Jun 12, 2007 brain rated it 2 of 5 stars  ·  review of another edition
Recommends it for: prisoners, people with lots of time on their hands, ladybugs, insurgents, molecular biologists
The Fitzgerald prompts were just fine (and I think an old Fiction teacher I had wrote one of the stories, but her name's kinda common, so), but Oulipo generally only interests me in concept and not so much in execution. And, not to be "that guy," but if I wanted to read poetry, I probably wouldn't have subscribed to McSwy's.
The magnets, however, were pretty cool. Five stars to the magnets, f'sh'.
Jul 14, 2009 Wade added it
Shelves: oulipo, compilation
A decent compendium of work from present-day OuLiPo-ians, but nothing phenomenal. Some works I'd swear I'd seen before, and some were just 'nothing much' in terms of the constraint (such as the 'choose your own adventure' story). Perhaps because the entire works weren't always present? I'm not sure. I'd recommend the OuLiPo Compendium or OuLiPo Primer over this.
Perez Malone
I originally gave this four stars. I downgraded it after I read "The State of Constraint". I loved the poetry and the Fitzgerald stories. Hell, I even liked the choose your own adventure story. The rest of "The State of Constraint" was sorta boring. The prisoner story was neat. Other than that I didn't see much point. They were all cute in their own way.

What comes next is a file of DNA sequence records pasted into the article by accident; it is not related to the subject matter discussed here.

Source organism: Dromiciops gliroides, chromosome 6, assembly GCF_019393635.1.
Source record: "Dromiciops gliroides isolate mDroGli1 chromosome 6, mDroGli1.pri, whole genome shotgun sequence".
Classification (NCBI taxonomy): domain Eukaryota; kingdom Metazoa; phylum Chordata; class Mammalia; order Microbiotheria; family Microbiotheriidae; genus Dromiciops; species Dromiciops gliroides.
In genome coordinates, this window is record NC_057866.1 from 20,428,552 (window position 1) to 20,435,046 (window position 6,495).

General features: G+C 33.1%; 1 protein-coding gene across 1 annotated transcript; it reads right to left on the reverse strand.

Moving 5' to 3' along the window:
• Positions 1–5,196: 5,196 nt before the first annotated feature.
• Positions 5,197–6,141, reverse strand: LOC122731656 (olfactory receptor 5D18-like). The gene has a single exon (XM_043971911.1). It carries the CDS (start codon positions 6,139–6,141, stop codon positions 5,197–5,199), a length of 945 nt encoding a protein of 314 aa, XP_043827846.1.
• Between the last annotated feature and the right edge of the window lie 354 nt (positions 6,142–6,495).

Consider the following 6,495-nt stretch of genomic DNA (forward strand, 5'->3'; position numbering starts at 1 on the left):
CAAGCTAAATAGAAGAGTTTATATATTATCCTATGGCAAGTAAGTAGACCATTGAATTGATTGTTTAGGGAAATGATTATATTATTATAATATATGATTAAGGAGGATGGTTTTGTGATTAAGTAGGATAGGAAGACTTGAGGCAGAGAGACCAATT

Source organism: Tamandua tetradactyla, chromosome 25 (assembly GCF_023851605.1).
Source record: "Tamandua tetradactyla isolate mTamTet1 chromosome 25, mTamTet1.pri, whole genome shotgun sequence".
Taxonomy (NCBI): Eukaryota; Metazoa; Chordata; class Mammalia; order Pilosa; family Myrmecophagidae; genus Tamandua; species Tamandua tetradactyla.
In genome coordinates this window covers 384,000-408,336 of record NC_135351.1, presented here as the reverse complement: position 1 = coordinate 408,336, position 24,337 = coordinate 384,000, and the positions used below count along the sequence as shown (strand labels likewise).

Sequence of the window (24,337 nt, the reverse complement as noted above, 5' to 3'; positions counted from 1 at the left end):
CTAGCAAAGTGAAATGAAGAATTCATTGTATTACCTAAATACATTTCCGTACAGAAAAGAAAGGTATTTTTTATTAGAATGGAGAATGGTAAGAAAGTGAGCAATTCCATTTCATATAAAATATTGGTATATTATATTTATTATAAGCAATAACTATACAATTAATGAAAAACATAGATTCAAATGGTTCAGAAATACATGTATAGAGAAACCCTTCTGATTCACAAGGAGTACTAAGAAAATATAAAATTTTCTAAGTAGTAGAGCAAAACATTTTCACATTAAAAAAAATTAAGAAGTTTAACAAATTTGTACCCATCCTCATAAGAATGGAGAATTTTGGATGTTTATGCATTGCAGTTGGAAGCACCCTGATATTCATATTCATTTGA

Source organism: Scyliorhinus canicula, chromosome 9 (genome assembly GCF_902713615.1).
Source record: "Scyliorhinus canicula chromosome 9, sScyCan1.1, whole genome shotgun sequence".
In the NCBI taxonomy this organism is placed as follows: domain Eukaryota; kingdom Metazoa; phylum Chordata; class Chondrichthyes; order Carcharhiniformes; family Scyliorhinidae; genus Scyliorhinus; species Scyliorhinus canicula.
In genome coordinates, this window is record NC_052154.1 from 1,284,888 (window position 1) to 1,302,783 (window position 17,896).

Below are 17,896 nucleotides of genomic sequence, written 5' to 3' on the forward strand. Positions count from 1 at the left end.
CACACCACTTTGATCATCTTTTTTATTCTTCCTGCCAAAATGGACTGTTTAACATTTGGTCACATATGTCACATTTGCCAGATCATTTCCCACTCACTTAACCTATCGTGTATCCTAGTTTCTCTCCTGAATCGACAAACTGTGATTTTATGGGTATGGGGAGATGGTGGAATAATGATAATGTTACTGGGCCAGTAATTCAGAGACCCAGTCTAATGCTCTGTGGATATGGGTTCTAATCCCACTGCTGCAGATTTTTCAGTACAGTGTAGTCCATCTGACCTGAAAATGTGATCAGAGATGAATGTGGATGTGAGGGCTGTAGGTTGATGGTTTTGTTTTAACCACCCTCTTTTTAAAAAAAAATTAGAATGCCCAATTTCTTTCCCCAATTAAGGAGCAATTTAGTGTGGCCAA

I originally gave this four stars. I downgraded it after I read "The State of Constraint". I loved the poetry and the Fitzgerald stories. Hell, I even liked the choose your own adventure story. The rest of "The State of Constraint" was sorta boring. The prisoner story was neat. Other than that I didn't see much point. They were all cute in their own way.
This one had sat on my shelf for ~5 years and for good reason. I'm not a poetry fan, and now I'm not a fan of Oulipo either. French experimental literature held by mathematical constraints? No thank you sir. The Fitzgerald portion was ok, but the other two books in this three book set were not my cup of tea.